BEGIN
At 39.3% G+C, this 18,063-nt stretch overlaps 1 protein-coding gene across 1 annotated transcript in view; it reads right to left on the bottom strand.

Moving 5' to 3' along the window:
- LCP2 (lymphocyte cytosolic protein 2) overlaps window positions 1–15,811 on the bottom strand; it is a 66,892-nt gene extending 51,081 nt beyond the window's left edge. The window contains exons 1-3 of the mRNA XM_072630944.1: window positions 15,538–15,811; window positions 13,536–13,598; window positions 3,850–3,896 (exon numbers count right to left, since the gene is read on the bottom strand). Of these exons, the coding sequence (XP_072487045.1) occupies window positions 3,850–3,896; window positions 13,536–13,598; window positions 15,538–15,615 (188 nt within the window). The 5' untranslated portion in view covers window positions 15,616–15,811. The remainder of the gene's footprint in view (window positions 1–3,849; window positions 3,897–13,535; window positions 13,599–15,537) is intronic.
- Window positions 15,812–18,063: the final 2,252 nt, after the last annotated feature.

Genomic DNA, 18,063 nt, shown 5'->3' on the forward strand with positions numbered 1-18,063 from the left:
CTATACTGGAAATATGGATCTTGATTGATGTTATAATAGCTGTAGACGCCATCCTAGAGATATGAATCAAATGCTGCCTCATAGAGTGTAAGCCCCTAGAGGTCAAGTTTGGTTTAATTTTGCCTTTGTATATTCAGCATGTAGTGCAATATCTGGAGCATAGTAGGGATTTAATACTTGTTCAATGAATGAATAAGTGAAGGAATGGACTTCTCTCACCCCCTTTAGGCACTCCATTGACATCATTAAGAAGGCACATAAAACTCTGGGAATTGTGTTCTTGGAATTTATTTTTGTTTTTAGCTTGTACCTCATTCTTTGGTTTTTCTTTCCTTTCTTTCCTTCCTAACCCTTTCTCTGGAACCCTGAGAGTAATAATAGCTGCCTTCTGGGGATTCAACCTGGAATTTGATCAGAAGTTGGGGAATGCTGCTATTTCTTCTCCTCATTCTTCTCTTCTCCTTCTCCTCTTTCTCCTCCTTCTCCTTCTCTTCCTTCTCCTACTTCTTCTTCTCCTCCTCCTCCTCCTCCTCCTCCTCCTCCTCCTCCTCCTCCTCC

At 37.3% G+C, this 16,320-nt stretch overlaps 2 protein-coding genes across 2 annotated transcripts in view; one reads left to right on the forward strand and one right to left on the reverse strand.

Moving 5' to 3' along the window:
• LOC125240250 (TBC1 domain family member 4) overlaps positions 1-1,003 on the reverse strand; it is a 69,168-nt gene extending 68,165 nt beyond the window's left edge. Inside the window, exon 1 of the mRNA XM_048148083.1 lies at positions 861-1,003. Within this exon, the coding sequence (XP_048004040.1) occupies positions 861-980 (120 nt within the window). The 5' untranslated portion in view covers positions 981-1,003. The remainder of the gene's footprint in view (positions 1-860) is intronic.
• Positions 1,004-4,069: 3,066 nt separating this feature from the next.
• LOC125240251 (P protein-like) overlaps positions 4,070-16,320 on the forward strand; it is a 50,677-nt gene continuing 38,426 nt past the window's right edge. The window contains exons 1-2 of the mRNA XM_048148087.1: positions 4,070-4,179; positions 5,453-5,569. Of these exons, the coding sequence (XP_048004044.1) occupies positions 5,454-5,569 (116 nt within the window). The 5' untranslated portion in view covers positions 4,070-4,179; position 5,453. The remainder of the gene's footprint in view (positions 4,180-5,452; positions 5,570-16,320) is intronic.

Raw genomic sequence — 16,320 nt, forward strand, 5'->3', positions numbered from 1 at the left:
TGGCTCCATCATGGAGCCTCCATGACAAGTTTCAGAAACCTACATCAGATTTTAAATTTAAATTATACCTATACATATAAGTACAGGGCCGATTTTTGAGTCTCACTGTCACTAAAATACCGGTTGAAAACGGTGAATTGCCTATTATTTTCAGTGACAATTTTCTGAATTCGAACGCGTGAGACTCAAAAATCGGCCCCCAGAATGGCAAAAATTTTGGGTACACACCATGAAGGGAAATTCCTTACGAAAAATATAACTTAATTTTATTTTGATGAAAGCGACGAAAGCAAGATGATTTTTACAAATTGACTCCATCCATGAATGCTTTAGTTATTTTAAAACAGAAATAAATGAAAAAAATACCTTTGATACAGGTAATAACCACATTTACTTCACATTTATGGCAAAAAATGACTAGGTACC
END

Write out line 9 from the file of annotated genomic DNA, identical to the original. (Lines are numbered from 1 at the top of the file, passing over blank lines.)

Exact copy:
• LOC125240250 (TBC1 domain family member 4) overlaps positions 1-1,003 on the reverse strand; it is a 69,168-nt gene extending 68,165 nt beyond the window's left edge. Inside the window, exon 1 of the mRNA XM_048148083.1 lies at positions 861-1,003. Within this exon, the coding sequence (XP_048004040.1) occupies positions 861-980 (120 nt within the window). The 5' untranslated portion in view covers positions 981-1,003. The remainder of the gene's footprint in view (positions 1-860) is intronic.